2014, PG-13, 111 mins.
2014, PG-13, 111 mins.
Kate Winslet as Adele / Josh Brolin as Frank / Gattlin Griffith as Henry Wheeler / Clark Gregg as Gerald / Tobey Maguire as Older Henry Wheeler / James Van Der Beek as Officer Treadwell / Maika Monroe as Mandy / Brooke Smith as Evelyn / Tom Lipinski as Young Frank / Alexie Gilmore as Marjorie
Written and directed by Jason Reitman / Based on the novel by Joyce Maynard
a film that has a premise that’s pure melodramatic cornball nonsense be
redeemed by solid direction and wonderfully realized performances?
think an argument can be made for “yes” in LABOR DAY, a new romantic
drama that’s adapted from the novel of the same name by writer/director
Jason Reitman, who seems willing to abscond far away from his comfort
window that he established with deeply sardonic efforts like THANK-YOU FOR
SMOKING, JUNO, UP IN THE
AIR, and YOUNG ADULT.
On paper at least, LABOR DAY feels like one of those painfully
obvious Nicholas Spark-inspired movie clones that easily caters to its genre
fans' modest expectations. Nothing here in the story feels particularly inspired,
original or anything but predictable. Yet, Reitman is a crafty enough
director to make this otherwise maudlin and disposable material work with
his keen eye for observational details and for the manner that he
generates thanklessly decent performances out of his stars, which all
helps to make this syrupy material go down that much easier.
the film takes place in 1987 during, of course, one scorchingly hot Labor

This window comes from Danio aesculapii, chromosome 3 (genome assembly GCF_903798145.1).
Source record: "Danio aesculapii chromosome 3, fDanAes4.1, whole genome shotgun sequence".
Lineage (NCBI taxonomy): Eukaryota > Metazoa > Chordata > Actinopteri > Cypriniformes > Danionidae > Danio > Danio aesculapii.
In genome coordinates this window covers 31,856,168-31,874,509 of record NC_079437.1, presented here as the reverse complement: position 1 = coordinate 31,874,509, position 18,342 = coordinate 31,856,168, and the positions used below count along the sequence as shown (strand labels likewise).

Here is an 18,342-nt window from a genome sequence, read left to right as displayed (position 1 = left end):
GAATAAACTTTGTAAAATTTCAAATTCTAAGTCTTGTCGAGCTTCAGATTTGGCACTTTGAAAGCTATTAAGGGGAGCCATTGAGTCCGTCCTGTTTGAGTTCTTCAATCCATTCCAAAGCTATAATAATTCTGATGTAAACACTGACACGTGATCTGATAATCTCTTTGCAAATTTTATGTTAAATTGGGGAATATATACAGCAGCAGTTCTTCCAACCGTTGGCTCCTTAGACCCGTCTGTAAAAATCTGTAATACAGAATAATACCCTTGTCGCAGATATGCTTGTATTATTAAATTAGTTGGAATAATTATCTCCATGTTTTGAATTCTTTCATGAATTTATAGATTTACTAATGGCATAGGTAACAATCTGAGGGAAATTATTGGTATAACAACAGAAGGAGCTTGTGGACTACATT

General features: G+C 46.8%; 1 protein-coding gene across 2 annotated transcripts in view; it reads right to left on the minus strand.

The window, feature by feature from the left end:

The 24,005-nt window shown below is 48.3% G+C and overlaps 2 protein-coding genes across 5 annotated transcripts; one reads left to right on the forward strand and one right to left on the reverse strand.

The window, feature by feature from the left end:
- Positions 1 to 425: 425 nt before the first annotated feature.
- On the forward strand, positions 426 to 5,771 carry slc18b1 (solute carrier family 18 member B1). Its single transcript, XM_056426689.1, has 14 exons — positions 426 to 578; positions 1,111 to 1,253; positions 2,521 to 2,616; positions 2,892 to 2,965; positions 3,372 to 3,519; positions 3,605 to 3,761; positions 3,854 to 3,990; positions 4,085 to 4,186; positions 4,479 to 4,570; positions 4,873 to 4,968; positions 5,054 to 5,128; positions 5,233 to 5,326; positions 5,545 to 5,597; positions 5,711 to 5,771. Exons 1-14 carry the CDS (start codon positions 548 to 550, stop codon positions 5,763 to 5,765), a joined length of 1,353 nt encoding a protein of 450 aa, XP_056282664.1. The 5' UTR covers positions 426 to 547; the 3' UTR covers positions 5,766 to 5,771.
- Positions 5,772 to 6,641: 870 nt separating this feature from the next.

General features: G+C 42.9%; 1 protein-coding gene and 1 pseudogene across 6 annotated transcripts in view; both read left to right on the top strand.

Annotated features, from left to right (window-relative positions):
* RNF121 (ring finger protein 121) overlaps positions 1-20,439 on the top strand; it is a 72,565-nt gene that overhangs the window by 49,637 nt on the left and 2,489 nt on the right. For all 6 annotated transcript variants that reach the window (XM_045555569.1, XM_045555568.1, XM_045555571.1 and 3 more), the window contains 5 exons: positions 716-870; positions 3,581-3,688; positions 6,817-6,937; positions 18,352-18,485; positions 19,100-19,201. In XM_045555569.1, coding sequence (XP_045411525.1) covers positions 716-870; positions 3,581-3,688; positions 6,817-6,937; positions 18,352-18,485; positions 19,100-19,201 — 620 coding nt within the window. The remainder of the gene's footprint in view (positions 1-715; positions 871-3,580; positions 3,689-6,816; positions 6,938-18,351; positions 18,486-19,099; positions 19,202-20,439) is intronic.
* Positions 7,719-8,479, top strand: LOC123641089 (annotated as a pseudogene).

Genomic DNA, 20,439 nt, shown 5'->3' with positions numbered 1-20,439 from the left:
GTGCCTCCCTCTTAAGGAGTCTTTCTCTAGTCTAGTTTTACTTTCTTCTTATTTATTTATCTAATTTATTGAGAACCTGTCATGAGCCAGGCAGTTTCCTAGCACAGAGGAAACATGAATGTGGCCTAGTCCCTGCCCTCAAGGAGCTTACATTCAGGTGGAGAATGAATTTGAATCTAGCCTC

Day weekend in small town New Hampshire.
We are introduced to a young teen, Henry (Gattlin Griffith), who
lives with his recently divorced and emotionally troubled mother, Adele
(Kate Winslet), who beyond the grief of having her family unit turned
upside down now harbors deep pains regarding past traumas that makes it
nearly impossible for her to leave her home and interact with the community.
The only time she ventures out of her hermit-like existence is when
she needs supplies, and one fateful day at the grocery store for her and
Henry changes their lives forever. Henry
finds himself approached by Frank (Josh Brolin), a bleeding prison inmate
that quietly demands that he and his mother take him back to their home
for a place to lie low and recover for a few hours.
Now, why Adele doesn’t just immediately scream for help in a
crowded store to get away from the unarmed Frank is beyond
news begins to spread of Frank’s escape the gravity of their situation begins
to surface for both Adele and Henry.
Yet, despite that, they allow the relatively calm spoken and
non-threatening Frank to stay with them.
Slowly, but surely, the mother and son begin to acclimatize
themselves to their new visitor, especially when he extends every possible
kindness to them during his stay there.
As Frank's good deeds mount up, Adele’s growing attraction for the
stranger with a dicey past continues to simmer, and Henry too begins to
see the con as a surrogate father figure, all while he’s dealing with
his own physical and emotional changes as he hits puberty.
Alas, just when this highly secretive family unit begins to develop
a mutually loving bond, it becomes increasingly more difficult to hide
Frank from the mounting manhunt outside of their home, which inevitably
comes to a head in the film’s final act.
I’ll get this out of my system really fast: I’m never a quick
sucker for these type of films, because I usually feel that they, for the
most part, are riddled with stale conventions that have been used time
and time again. LABOR DAY contains many cheesy narrative clichés that have
populated past similar romance films, not to mention that there’s no